Ozone Water Treatment Disadvantages


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Ozone water treatments treat and purify potable water and industrial water treatment systems. Yet, ozone comes with some downfalls, such as its high cost and maintenance, high reactivity and toxicity, and the ability to form carcinogenic byproducts. 

Ozone is a powerful disinfectant, effective over a wide pH range, thus, ozone gas can purify drinking water supplies in water treatment systems, eliminating odors, chlorine, iron, and bacteria. 

Before using ozone, you need to understand how it works and the pros and cons. 

How Do Ozone Water Treatments Work?

Ozone is an inorganic molecule and unstable form of pure oxygen with the chemical formula O3. Like chlorine, ozone is a strong oxidizing agent, which can kill bacteria and viruses in water. But, as ozone cannot kill large organisms, the water must also be filtered or an alternative method must be used to eliminate them. 

Besides removing bacteria and viruses, ozone is used to oxidize iron and manganese to improve or control the color, taste, and odor. 

Ozone water treatment units are installed as a point-of-entry system where ozone mixes with the water being treated. Turbulence and bubbles are created, to ensure the ozone treats as much of the water as possible. The greater the water flow, the greater the turbulence, and therefore, the more effective the ozone water treatment.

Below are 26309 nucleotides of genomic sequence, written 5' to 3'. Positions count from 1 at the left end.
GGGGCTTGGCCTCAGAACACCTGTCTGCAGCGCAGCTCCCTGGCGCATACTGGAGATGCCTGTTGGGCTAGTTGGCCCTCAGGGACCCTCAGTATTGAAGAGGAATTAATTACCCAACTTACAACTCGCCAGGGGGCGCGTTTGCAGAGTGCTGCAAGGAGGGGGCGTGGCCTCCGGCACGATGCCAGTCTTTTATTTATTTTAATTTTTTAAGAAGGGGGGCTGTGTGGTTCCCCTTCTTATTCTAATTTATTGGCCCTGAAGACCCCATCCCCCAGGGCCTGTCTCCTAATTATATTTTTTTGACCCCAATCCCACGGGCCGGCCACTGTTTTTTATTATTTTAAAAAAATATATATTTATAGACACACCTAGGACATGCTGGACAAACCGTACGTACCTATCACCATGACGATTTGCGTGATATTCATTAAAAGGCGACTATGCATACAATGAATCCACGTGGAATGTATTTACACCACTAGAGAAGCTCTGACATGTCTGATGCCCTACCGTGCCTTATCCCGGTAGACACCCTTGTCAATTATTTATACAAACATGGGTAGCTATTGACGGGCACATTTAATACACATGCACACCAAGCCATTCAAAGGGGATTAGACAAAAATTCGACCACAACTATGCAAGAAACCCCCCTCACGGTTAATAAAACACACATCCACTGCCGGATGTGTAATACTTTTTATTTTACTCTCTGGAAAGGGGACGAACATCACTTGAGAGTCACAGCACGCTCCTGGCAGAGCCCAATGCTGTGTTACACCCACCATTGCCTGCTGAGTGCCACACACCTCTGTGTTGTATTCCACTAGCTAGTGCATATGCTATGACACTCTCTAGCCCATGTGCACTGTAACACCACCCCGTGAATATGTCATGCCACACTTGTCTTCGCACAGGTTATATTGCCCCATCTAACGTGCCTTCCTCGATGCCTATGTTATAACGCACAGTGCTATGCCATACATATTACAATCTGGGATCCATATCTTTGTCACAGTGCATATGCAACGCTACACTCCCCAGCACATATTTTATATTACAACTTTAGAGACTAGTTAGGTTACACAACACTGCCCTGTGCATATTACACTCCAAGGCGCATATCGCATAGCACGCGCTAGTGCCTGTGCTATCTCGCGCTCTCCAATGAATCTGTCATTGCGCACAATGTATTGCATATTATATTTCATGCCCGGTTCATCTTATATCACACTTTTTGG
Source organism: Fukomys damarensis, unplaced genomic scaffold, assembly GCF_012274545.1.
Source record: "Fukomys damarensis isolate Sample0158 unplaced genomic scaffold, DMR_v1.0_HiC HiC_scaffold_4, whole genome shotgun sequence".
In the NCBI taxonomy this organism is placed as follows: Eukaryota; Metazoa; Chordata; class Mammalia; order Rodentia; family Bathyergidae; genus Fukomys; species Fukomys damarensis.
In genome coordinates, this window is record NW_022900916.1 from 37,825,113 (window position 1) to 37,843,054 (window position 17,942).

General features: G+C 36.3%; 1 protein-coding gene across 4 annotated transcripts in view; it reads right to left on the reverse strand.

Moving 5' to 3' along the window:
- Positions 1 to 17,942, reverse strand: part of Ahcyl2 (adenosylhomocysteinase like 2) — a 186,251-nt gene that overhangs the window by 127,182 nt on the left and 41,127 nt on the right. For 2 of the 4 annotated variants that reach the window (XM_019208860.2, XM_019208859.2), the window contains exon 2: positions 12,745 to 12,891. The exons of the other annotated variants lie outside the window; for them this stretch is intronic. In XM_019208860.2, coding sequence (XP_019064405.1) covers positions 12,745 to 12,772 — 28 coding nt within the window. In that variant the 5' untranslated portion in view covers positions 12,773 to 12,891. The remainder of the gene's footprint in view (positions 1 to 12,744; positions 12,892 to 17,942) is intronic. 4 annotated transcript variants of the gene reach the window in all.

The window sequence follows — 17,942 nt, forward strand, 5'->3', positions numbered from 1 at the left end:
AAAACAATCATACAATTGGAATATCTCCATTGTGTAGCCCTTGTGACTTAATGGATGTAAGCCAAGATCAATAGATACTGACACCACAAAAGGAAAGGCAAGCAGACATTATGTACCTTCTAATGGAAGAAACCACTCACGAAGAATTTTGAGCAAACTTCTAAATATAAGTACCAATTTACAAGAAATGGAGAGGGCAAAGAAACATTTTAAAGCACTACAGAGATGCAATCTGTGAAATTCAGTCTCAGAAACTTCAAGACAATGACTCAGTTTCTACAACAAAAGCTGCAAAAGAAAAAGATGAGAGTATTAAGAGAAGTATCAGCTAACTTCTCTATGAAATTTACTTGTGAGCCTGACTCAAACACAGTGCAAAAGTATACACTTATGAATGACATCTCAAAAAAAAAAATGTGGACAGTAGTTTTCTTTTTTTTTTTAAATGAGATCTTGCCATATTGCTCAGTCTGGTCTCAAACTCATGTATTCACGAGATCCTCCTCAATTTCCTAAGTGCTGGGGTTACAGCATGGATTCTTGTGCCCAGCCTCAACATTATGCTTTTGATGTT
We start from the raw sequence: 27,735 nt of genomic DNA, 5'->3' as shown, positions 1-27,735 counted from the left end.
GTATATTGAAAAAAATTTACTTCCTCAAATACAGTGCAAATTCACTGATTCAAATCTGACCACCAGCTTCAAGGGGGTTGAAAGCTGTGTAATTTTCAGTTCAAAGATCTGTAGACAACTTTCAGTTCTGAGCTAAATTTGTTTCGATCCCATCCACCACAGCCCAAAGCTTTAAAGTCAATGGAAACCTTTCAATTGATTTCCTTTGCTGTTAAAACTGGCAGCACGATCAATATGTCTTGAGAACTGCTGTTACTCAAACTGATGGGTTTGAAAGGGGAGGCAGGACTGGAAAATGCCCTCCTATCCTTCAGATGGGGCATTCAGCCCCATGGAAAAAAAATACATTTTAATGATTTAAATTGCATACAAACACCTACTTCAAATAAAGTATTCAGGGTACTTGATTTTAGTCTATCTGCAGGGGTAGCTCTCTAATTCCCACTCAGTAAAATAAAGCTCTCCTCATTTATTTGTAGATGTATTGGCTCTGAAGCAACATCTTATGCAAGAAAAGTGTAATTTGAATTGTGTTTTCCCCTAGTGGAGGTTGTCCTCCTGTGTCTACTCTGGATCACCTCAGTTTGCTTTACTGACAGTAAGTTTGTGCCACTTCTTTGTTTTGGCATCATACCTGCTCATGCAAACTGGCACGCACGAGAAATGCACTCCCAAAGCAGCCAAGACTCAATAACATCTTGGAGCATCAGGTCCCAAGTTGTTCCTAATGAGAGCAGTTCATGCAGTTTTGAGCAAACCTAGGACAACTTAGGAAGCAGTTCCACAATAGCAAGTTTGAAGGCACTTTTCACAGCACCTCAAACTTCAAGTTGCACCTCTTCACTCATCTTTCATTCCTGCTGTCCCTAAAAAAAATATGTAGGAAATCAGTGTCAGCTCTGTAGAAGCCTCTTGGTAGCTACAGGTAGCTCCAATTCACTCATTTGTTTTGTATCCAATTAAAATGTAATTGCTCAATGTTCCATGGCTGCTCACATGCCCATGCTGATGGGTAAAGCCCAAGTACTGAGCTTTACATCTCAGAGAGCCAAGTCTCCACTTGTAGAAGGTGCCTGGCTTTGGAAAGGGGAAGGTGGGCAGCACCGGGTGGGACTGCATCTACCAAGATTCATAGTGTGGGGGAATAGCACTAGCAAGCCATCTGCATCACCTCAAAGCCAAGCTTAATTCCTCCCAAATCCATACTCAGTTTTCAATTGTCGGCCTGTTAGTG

While ozone has been used commercially as a powerful oxidizing agent for water treatment systems since 1904, there are some downsides to using ozone to disinfect water that you should know. 

Disadvantages Of Using Ozone Treatment

Ozone is essential in wastewater and sewage systems that contain carbon-based and organic chemicals and other water pollutants. Even though ozone is more effective than chlorine in eliminating germs and pollutants, there are a few disadvantages that are worth mentioning.

1.Solubility & Activity

When the ozone dosage is too low, some germs and bacteria may survive, which is why higher ozone concentrations are used. Higher concentrations, however, are more difficult to control, but as ozone is 12 times more soluble in water than chlorine, you can reach the maximum disinfectant concentration more quickly. 

Furthermore, ozone breaks down extremely fast, particularly at higher temperatures or in alkaline (high pH) conditions. Also, if the water being treated is rich in organic compounds or total suspended solids (TSS) then ozone will decay more rapidly, as it reacts with these contaminants, leaving a reduced amount of ozone to eliminate germs, which is the sole purpose of ozone water treatment systems. This is why ozone is not used to treat wastewater that contains a high amount of TSS and organic compounds, it’s just not economically suitable. 

2. High Cost

Continuing from the economic side, ozone is more challenging to produce and deliver than chlorine, making it more costly than chlorination methods. 

Ozone water treatments involve plant generators with two electrodes, where the electrical current passes through the electrodes, known as corona discharge. During corona discharge, around 85% of the energy is lost via heat waste, making ozone treatment extremely energy-intensive. 

Treating water with ozone is also energy-intensive because it requires high-class equipment, expensive technology, and an operator that knows how to work the complicated system. These all add costs, making ozone water treatments more costly than alternative purification methods.